Private investment is at the centre of Japan’s current Africa policy that aims to amplify its economic diplomacy in Africa, offsetting the increased Chinese presence in the continent mainly through sovereign investments. This has made the promotion of Japanese private investments in Africa a “strategic priority of Japan”, whose political impetus in this respect clashes with the economic interests of “risk-averse” Japanese investors. Accordingly, the protection of private investments has come to the fore hastening the Afro-Japanese BIT programme remained idle for decades.
Private Sector Investment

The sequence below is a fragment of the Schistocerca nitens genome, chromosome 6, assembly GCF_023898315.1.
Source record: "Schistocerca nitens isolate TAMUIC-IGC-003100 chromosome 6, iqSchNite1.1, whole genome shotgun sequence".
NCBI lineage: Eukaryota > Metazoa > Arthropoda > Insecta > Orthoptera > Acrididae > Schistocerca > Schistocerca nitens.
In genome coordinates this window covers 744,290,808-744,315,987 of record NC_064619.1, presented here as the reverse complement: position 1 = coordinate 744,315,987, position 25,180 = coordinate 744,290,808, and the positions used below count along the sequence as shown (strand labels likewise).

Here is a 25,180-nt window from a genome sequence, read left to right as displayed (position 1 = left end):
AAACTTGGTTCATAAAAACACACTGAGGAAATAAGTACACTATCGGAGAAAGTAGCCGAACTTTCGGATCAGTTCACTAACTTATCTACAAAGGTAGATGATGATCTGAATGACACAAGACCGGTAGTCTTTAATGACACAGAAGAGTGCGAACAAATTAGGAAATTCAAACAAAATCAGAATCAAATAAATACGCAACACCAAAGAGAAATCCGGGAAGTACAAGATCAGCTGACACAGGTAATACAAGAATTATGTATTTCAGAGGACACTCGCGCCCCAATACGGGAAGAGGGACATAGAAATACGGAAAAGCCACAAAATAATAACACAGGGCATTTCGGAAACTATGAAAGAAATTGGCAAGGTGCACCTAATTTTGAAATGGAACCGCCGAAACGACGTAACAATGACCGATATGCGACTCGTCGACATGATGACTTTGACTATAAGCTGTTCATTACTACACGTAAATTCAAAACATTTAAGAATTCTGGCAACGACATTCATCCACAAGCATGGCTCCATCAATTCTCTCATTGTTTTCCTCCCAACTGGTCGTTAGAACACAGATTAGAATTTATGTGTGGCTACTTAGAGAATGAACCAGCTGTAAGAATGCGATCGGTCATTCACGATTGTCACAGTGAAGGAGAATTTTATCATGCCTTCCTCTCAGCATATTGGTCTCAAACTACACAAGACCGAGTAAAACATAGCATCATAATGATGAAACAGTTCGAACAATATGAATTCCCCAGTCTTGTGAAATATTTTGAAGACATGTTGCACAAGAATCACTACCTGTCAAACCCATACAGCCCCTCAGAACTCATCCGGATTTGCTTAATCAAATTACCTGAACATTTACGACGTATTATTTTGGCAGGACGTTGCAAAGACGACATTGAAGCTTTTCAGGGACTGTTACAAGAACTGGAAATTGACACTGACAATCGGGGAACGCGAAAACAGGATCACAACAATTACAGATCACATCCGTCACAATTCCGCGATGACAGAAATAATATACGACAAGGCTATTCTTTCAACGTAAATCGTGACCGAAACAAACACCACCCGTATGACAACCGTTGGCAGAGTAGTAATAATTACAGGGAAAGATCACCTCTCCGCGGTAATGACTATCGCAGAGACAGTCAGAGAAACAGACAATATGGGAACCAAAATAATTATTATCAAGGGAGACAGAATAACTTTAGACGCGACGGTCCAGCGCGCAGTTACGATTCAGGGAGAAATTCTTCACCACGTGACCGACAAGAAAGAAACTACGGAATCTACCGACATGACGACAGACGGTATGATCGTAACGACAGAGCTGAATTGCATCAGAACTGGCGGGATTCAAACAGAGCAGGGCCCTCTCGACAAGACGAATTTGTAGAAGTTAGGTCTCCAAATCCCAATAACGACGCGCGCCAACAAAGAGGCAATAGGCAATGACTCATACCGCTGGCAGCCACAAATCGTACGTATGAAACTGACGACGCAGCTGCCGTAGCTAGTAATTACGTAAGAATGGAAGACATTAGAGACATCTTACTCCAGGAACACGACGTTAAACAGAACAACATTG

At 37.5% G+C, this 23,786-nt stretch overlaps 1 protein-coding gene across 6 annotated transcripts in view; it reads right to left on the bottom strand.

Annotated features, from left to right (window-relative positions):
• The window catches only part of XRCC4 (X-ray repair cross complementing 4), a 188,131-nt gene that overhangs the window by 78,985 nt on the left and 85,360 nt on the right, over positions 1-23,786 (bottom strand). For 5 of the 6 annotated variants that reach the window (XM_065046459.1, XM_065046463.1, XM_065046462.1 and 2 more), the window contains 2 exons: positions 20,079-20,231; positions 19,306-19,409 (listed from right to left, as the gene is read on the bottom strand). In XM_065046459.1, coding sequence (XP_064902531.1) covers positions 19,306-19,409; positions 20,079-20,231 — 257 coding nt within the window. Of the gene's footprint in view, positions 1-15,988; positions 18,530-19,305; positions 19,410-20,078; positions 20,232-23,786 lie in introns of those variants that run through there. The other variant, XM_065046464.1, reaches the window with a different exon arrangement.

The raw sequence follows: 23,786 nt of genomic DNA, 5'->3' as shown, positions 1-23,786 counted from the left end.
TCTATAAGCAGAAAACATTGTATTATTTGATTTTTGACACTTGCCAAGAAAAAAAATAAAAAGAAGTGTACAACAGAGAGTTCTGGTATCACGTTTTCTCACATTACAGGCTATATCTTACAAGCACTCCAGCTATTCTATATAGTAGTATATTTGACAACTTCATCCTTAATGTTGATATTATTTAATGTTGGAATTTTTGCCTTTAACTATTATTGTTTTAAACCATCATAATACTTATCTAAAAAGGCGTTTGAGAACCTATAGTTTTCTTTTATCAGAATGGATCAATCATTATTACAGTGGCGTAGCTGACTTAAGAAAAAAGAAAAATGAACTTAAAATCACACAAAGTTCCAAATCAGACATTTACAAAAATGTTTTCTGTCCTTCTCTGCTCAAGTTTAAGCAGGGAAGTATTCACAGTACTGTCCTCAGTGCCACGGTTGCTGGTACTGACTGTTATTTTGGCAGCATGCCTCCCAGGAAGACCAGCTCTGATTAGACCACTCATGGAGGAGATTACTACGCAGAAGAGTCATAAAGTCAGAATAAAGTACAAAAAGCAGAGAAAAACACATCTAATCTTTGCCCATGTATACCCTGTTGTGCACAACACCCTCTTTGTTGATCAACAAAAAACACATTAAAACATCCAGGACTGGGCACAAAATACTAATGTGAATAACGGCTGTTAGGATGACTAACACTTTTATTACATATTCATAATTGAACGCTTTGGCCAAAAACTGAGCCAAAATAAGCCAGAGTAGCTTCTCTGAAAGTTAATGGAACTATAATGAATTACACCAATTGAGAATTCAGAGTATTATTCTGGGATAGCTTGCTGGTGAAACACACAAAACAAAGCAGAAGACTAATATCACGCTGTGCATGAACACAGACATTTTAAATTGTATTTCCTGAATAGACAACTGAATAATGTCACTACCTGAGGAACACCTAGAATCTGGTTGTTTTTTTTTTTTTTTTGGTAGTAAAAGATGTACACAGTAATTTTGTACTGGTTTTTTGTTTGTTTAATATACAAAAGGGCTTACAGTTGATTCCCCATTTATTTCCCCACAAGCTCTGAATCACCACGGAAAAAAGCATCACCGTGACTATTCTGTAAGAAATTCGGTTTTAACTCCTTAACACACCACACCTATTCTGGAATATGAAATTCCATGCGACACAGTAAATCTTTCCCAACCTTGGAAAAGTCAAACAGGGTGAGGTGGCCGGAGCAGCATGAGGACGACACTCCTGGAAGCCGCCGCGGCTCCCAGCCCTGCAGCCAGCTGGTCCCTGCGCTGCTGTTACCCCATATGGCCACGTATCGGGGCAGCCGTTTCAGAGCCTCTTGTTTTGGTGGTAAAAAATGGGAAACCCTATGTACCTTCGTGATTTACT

Unlike its West African neighbour, Ghana, where there is a flurry of debates around plant variety protection (PVP), there is silence on the subject in Nigeria. This silence is note-worthy because Nigeria has pending obligations under Article 27.3(b) of the Agreement on Trade-Related Aspects of Intellectual Property Rights (TRIPS) to introduce a PVP system. However, the silence should not be equated with absolute legislative inactivity around the subject in the country. Indeed, from 2006, there have been unsuccessful attempts to introduce a PVP system through intellectual property (IP) law reforms.
Overtly, debates on the Bill have morphed into a contest between food sovereignty and food security. This comment will highlight the core issues, mostly from the perspective of advocates of food sovereignty, and underscore that food sovereignty and food security are two sides of the same coin. If properly exploited, both can complement government efforts in bridging the hunger and poverty gap in the country.